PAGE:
The state of Italy towards the end of the sixth century was very wretched. Vast numbers of its people had perished in the course of the wars by which Justinian's generals had wrested the country from the Goths, and had again united it to the empire; multitudes of others had been destroyed by famine and pestilence. The Lombards, who had crossed the Alps in the year 568, had obliged the emperors to yield the North, and part of the middle, of Italy to them; and they continually threatened the portions which still remained to the empire. No help against them was to be got from Constantinople; and the governors whom the emperors sent to manage their Italian dominions, instead of directing and leading the people to resist the Lombards, only hindered them from taking their defence into their own hands.

The land was left uncultivated, partly through the loss of inhabitants, and partly because those who remained were disheartened by the miseries of the time. They had not the spirit to bestow their labour on it, when there was almost a certainty that their crops would be destroyed or carried off by the Lombard invaders; and the soil, when left to itself, had in many places become so unwholesome, that it was not fit to live on. Italy had in former times been so thickly peopled, that it had been necessary to get supplies of corn from Sicily and from Africa. But now such foreign supplies were wanted for a very different reason--that the inhabitants of Italy could not, or did not, grow corn for themselves. The city of Rome had suffered from storms, and from repeated floods of the river Tiber, which did a great deal of damage to its buildings, and sometimes washed away or spoiled the stores of corn which were laid up in the granaries. The people were kept in terror by the Lombards, who often advanced to their very walls, so that it was unsafe to venture beyond the gates.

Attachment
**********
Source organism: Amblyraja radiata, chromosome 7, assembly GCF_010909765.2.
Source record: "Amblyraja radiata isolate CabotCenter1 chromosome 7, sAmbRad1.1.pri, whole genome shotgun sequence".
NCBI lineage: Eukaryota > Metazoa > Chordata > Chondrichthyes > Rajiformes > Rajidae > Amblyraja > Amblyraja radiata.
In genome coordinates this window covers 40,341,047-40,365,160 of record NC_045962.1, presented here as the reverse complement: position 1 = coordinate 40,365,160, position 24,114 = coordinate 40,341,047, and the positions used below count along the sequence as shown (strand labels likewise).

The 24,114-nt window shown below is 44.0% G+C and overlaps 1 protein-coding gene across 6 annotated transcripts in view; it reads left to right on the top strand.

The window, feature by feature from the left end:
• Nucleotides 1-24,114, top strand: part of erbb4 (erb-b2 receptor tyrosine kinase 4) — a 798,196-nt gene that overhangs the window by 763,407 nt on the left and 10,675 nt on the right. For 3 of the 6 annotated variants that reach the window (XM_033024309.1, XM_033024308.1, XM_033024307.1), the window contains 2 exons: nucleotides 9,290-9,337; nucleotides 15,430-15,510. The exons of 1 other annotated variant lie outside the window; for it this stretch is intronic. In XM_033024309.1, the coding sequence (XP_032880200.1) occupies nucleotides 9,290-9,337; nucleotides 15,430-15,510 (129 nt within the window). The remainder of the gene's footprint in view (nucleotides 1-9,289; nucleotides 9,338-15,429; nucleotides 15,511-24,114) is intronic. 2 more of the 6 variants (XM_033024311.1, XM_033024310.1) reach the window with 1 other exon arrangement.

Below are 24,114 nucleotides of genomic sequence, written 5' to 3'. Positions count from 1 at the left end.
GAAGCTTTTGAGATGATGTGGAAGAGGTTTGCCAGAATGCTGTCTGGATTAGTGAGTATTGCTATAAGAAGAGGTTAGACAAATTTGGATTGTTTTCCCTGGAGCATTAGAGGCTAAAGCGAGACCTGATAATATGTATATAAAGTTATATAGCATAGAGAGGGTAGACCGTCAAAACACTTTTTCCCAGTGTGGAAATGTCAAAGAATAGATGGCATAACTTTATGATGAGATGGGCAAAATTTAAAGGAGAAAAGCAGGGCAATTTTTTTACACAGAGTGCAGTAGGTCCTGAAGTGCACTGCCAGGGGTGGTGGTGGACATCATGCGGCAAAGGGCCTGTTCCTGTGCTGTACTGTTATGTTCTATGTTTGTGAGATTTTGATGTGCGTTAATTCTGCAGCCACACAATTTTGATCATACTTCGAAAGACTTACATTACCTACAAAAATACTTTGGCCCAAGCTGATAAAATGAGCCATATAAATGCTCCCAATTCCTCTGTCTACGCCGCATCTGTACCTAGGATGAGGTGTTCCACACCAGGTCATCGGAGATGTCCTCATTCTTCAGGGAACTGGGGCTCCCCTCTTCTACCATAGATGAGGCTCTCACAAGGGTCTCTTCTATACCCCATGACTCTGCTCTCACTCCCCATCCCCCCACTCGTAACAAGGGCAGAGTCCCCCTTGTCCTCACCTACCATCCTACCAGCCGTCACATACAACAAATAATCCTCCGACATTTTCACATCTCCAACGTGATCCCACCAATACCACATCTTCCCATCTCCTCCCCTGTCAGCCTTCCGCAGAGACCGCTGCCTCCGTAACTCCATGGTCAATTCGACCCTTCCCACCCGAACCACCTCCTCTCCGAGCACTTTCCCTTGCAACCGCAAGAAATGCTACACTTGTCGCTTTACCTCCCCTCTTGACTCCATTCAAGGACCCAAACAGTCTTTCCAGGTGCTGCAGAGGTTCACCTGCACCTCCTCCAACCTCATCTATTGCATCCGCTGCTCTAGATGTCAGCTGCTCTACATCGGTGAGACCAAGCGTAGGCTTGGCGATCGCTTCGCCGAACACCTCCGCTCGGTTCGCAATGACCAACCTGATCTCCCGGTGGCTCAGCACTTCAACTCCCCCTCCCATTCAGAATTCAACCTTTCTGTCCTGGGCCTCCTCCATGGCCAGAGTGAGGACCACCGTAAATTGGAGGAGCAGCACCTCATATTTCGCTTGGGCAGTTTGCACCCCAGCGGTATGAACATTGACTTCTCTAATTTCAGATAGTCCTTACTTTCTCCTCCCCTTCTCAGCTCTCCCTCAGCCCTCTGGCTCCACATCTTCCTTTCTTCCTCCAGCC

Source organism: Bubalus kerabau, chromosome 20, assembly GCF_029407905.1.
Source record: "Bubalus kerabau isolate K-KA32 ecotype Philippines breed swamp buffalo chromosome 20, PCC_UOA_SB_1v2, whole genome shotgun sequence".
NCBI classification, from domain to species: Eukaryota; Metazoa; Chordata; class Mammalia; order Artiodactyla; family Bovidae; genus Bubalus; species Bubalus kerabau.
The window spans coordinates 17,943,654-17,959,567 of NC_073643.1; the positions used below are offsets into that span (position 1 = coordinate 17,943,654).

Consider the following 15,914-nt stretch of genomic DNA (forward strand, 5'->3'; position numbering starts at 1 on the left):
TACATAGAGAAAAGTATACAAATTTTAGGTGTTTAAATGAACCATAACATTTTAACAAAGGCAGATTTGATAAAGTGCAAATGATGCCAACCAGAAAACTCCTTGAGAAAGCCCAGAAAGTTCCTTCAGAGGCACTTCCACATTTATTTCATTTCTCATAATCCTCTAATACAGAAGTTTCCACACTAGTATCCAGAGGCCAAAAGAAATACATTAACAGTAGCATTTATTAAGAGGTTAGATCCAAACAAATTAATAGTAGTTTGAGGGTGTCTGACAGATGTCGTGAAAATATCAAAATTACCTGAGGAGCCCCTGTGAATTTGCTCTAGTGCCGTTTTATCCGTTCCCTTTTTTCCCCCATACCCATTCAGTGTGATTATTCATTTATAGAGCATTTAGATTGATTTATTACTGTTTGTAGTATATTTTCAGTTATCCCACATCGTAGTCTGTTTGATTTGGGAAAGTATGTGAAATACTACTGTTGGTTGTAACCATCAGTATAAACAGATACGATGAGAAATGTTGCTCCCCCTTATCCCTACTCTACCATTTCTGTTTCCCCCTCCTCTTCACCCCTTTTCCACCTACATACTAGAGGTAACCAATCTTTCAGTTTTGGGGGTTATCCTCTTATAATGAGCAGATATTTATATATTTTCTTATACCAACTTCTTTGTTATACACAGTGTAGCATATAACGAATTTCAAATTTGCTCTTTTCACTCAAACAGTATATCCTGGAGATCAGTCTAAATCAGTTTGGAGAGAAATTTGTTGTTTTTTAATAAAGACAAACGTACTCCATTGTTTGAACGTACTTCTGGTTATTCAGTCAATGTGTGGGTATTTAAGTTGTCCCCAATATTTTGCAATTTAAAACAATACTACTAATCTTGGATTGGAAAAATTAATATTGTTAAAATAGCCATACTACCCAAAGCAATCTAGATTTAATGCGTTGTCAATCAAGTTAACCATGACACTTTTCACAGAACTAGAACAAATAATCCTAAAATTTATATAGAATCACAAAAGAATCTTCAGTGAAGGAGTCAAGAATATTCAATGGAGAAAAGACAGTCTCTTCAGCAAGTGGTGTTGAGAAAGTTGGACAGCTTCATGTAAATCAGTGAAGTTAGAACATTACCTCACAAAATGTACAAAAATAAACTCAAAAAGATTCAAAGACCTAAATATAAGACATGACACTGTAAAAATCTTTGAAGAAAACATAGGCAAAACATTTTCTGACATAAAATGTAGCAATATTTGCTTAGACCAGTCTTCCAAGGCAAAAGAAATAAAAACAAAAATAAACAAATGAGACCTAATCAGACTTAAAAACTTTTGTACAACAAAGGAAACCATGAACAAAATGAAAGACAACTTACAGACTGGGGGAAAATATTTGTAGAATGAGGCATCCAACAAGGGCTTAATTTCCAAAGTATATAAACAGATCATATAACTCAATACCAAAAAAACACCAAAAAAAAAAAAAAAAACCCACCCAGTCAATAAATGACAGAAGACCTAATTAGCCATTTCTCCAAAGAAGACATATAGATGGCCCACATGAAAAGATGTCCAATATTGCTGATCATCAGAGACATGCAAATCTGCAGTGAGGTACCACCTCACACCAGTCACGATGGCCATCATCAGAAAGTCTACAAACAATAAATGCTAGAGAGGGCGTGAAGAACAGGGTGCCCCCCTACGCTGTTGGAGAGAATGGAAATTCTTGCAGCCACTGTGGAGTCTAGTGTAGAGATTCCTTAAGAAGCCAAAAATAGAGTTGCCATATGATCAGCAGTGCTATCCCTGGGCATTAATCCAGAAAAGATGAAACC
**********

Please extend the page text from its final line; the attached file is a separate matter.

The condition of the Church too was very deplorable. The troubles of the times had produced a general decay of morals and order both among the clergy and among the people. The Lombards were Arians, and religious enmity was added to the other causes of dislike between them and the Romans. In Istria, there was a division which had begun after the fifth general council, and which kept the Church of that country separate from the communion of Rome for a hundred and fifty years. The sunken condition of Christianity in Gaul (or France) has been described in the beginning of this chapter. Spain was just recovered from Arianism, but there was much to be done before the Catholic faith could be considered as firmly established there. In Africa, the old sect of the Donatists began again to lift up its head, and took courage from the confusions of the time to vex the Church. The Churches of the East were torn by quarrels as to Eutychianism and Nestorianism. And the patriarchs at Constantinople seemed likely, with the help of the emperor's favour, to be dangerous rivals to the popes of Rome.

Such was the state of things when Gregory the Great became pope or bishop of Rome, in the year 590.